Pollack: Arizona housing measurements mostly positive

elliott pollack

The Monday Morning Quarterback /A quick analysis of important economic data released over the past week

Arizona Snapshot

According to the Cromford Report, active listings in the MLS were up in November to 27,049.  This is up 16.9% from a year ago and 7.9% from a month ago.  The number of units listed is approaching normal.  Yet, the higher level of listing combined with a decline in demand (total sales volume is down 18.7% from a year ago) has resulted in median resale prices that have been flat over the last several months.  New home sales prices have recovered to nearly peak levels, though sales volume is still quite low.

Report continues below the graphs

Arizona housing

PollackTotal claims for unemployment insurance continued to decline, suggesting that the state’s unemployment rate should continue to decline in the near term.

Lodging performance statewide was slightly down from a year ago. Occupancy rates were 59.5% in October compared to 59.8% last year.  Demand was down while supply was slightly up.  For the Phoenix metro area, the picture was better.  Occupancy rates were up to 61.3% from 59.6% a year ago in October.  Demand increased 2.7% while supply was slightly down.

U.S. Snapshot

Most of the news this week was good.  Total payroll jobs in November increased by 203,000.  This exceeded expectations and followed a revised 200,000 jobs in October and 175,000 in September.  Goods producing jobs increased by 44,000 and private sector service producing jobs gained 152,000 jobs.  Government gained 7,000 jobs.  While the unemployment rate dropped from 7.3% in October and 7.8% in November of last year, the 7.0% reported still reflects a large number of potential jobs seekers that left the labor force.  Thus, the real level of unemployment is understated. Despite the problem with the unemployment rate, the stated number should continue to drop as initial claims for unemployment insurance continue to decline.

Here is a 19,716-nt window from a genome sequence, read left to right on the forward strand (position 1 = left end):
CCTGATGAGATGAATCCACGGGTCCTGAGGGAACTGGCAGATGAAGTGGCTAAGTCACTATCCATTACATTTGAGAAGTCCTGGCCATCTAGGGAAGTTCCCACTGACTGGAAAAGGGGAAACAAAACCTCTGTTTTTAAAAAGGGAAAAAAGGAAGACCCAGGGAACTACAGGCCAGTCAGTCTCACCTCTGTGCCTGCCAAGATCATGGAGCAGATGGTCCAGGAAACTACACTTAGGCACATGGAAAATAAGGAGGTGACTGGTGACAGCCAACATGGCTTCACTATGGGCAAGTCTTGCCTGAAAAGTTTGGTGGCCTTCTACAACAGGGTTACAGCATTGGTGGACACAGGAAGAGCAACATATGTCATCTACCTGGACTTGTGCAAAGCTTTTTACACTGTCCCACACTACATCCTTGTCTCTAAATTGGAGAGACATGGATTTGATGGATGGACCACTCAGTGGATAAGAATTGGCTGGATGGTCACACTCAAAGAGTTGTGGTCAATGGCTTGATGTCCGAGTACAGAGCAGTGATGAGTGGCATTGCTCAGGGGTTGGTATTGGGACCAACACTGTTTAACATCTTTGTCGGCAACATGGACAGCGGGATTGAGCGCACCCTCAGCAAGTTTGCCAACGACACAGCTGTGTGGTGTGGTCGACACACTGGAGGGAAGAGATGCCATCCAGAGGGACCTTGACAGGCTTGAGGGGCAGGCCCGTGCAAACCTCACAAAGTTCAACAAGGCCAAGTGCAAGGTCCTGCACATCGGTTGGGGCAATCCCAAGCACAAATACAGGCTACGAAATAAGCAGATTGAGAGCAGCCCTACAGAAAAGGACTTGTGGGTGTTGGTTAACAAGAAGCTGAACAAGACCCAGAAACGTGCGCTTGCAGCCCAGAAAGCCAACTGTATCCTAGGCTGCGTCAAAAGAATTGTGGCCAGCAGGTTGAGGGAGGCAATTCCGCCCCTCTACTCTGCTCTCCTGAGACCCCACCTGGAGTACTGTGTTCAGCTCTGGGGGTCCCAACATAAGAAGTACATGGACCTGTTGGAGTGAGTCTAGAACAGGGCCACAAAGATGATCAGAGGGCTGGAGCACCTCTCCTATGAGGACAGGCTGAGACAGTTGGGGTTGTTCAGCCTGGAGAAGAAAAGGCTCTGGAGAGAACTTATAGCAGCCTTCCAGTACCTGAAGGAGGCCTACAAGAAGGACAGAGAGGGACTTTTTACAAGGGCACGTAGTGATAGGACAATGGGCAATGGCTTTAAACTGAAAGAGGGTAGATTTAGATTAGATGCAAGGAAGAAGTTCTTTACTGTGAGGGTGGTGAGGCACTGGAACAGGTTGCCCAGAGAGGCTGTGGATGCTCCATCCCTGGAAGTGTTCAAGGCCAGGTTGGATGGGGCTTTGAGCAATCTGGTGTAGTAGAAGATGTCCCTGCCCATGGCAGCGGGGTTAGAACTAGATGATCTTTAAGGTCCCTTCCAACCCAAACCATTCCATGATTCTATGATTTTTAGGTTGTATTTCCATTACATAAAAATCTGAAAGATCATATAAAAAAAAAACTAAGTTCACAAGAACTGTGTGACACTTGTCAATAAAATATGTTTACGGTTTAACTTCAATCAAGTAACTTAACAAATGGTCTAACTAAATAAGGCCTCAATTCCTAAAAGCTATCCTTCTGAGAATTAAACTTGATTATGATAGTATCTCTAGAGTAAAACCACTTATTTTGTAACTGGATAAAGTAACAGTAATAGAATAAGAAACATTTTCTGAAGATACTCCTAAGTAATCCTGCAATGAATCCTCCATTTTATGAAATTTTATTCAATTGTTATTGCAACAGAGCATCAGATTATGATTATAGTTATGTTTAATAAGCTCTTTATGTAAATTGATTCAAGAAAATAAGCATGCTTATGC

The second piece of good news was that real GDP in the third quarter grew at a faster pace (3.6%) than initially thought.  Yet, underlying figures suggest slower growth in the final months of the year.

Personal income was down on a month to month basis in October (-0.1%), but, was up 3.4% from a year ago.  Disposable personal income was down (-0.2%) as well for the month but still up (2.6%) from a year ago.  Personal consumption expenditures (spending) was up for the month (0.3%) and year (2.8%).  Thus, the savings rate declined to 4.8% in October from 5.2% in September.

Corporate profits also increased in the third quarter (1.8% from the second quarter) and now stand at a record high.

In other news, new orders for manufactured goods were down for the month.  Yet, the ISM manufacturing index was up.  The non-manufacturing index was down in November, but, was still above 50.  Thus, the sector is still growing.  Consumer credit rose sharply (0.6%) in October.  While most of the increase was in non-revolving credit (mostly car loans, but, student loans also grew), revolving credit (mostly credit cards) rose as will.  In that regard, total auto and light truck sales were up 7.7% over October last month and stand 6.9% over last November.  Private sector construction spending was down slightly.  New home sales rose to 444,000 in October.  This was up substantially from the 354,000 in September.










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December 2013